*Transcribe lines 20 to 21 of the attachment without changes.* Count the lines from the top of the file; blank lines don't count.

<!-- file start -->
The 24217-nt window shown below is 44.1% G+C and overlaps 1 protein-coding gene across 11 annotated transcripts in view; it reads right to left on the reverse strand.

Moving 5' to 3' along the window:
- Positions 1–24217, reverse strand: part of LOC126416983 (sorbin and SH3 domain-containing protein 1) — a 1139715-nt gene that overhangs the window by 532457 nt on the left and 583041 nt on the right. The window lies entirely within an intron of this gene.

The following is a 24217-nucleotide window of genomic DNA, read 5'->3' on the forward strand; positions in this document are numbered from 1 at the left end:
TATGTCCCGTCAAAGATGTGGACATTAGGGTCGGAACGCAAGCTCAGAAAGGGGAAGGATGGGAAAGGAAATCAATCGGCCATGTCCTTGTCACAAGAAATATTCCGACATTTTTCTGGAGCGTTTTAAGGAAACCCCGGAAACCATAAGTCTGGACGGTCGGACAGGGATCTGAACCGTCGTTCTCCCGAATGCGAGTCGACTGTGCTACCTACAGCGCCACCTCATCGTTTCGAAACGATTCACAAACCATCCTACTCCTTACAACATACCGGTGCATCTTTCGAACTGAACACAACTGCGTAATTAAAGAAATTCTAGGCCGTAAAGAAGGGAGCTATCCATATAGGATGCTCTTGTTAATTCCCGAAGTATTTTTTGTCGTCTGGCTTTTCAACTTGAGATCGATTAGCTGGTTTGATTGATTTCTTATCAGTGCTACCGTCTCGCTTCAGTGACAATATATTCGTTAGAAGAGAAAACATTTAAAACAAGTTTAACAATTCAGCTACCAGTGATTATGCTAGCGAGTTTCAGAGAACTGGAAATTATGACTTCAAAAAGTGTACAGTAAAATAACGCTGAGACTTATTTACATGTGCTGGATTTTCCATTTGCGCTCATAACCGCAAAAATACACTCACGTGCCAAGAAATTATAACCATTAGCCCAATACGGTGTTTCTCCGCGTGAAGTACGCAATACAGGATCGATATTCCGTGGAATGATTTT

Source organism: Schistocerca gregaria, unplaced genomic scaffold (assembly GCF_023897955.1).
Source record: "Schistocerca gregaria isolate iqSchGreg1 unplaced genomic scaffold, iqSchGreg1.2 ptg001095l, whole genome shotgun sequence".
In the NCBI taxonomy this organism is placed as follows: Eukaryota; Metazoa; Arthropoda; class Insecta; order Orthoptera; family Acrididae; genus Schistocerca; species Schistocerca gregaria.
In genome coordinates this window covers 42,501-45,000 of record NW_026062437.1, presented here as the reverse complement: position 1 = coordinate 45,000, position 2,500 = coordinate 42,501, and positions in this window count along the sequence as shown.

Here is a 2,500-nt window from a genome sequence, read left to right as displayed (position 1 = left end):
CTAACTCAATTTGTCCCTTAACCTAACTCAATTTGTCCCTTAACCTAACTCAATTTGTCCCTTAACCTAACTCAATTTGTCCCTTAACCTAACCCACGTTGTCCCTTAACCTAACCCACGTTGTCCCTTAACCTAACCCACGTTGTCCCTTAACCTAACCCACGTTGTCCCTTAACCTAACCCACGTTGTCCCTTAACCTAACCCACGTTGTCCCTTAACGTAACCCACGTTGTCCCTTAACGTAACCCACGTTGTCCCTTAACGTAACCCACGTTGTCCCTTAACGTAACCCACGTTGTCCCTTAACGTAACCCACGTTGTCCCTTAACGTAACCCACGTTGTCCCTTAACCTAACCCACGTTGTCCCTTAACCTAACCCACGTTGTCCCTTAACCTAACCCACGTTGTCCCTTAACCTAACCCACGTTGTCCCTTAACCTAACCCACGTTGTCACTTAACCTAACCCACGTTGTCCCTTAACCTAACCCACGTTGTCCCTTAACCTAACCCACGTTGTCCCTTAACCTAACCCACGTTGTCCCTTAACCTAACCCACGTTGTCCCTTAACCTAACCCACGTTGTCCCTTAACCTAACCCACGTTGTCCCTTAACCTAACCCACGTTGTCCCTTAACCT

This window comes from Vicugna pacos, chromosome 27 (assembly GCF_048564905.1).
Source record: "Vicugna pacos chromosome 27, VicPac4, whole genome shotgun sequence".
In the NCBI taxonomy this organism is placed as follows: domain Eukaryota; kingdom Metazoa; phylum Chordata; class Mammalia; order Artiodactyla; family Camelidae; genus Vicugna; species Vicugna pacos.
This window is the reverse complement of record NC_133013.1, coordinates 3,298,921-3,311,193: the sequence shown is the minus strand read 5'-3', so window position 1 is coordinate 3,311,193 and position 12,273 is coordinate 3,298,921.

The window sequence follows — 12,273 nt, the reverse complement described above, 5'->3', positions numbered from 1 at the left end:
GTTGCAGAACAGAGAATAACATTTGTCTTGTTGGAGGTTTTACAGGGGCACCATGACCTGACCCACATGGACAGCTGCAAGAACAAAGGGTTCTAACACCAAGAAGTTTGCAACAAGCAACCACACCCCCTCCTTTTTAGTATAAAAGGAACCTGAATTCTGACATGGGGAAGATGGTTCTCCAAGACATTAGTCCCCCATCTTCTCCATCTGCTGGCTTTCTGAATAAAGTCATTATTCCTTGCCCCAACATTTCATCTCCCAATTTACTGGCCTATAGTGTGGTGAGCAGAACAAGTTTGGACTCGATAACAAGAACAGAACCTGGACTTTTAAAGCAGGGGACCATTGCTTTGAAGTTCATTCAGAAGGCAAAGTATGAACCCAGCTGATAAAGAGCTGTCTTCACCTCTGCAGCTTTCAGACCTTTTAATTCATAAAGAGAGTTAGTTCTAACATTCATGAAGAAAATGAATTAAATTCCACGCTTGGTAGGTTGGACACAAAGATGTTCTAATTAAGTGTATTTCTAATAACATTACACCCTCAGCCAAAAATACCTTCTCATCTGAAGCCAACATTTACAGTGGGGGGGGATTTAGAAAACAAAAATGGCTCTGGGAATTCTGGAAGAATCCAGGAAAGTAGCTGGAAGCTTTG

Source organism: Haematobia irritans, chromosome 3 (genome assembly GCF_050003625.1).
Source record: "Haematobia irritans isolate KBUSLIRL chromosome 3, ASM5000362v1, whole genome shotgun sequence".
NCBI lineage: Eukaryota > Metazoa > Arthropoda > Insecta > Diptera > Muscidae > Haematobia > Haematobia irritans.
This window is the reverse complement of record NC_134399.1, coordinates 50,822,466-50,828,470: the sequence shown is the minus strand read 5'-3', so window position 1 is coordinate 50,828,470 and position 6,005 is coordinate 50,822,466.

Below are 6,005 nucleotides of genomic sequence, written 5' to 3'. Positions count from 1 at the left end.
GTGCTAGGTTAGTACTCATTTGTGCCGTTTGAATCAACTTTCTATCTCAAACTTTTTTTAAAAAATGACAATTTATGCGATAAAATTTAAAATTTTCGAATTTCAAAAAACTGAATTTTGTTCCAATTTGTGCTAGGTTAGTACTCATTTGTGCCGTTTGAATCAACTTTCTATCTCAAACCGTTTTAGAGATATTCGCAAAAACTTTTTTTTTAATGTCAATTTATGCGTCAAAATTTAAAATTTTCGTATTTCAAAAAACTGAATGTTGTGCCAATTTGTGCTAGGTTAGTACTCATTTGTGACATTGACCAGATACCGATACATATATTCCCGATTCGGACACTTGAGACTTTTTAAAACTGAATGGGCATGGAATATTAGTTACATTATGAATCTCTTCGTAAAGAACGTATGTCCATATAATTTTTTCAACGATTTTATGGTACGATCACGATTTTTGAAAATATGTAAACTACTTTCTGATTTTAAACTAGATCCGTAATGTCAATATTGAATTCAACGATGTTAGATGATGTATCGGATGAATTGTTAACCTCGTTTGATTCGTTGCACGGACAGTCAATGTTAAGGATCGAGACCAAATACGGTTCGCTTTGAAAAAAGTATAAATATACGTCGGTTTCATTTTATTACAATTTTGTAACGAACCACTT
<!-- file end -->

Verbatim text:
NCBI lineage: Eukaryota > Metazoa > Arthropoda > Insecta > Diptera > Muscidae > Haematobia > Haematobia irritans.
This window is the reverse complement of record NC_134399.1, coordinates 50,822,466-50,828,470: the sequence shown is the minus strand read 5'-3', so window position 1 is coordinate 50,828,470 and position 6,005 is coordinate 50,822,466.